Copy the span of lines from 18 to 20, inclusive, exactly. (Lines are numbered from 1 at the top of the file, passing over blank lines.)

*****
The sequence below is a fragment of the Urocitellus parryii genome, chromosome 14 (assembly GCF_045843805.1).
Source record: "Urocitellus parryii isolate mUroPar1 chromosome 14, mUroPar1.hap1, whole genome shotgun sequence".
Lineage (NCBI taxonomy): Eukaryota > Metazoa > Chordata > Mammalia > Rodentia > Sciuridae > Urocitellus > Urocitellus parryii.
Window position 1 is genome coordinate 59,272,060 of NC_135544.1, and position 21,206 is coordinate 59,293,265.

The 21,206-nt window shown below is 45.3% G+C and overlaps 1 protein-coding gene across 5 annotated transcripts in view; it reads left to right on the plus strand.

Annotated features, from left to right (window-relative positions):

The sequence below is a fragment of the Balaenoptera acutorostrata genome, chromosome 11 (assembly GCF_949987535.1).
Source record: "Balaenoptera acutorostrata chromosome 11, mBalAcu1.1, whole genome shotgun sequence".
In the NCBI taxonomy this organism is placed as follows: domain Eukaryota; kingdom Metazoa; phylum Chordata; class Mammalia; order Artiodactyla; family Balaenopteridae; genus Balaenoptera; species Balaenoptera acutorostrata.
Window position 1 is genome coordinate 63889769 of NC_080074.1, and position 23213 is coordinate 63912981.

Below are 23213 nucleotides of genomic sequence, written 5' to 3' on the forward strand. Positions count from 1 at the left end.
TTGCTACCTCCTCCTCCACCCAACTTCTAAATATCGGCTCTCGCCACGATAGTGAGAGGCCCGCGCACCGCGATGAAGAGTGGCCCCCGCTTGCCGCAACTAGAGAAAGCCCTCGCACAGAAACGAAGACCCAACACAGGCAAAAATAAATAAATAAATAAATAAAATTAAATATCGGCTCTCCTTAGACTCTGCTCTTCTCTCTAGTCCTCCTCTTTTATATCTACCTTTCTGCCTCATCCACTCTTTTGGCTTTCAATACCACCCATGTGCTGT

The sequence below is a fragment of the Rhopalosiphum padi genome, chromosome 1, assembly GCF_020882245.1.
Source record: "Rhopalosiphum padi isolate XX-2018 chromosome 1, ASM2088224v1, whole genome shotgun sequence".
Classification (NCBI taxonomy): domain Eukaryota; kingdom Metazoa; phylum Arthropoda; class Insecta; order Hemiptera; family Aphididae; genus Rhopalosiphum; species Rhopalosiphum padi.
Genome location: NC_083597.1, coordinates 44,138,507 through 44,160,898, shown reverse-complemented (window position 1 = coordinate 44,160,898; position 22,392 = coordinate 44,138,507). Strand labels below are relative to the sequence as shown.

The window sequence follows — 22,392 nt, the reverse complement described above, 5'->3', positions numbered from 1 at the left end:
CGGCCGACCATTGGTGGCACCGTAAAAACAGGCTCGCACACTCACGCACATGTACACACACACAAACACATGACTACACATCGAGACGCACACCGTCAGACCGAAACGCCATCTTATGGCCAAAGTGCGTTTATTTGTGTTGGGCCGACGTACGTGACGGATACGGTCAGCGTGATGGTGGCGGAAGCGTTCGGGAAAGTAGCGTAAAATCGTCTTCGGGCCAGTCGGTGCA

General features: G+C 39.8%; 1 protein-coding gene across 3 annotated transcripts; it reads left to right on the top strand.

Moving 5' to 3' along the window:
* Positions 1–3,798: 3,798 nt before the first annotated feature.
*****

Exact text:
CGGCCGACCATTGGTGGCACCGTAAAAACAGGCTCGCACACTCACGCACATGTACACACACACAAACACATGACTACACATCGAGACGCACACCGTCAGACCGAAACGCCATCTTATGGCCAAAGTGCGTTTATTTGTGTTGGGCCGACGTACGTGACGGATACGGTCAGCGTGATGGTGGCGGAAGCGTTCGGGAAAGTAGCGTAAAATCGTCTTCGGGCCAGTCGGTGCA

General features: G+C 39.8%; 1 protein-coding gene across 3 annotated transcripts; it reads left to right on the top strand.

Moving 5' to 3' along the window: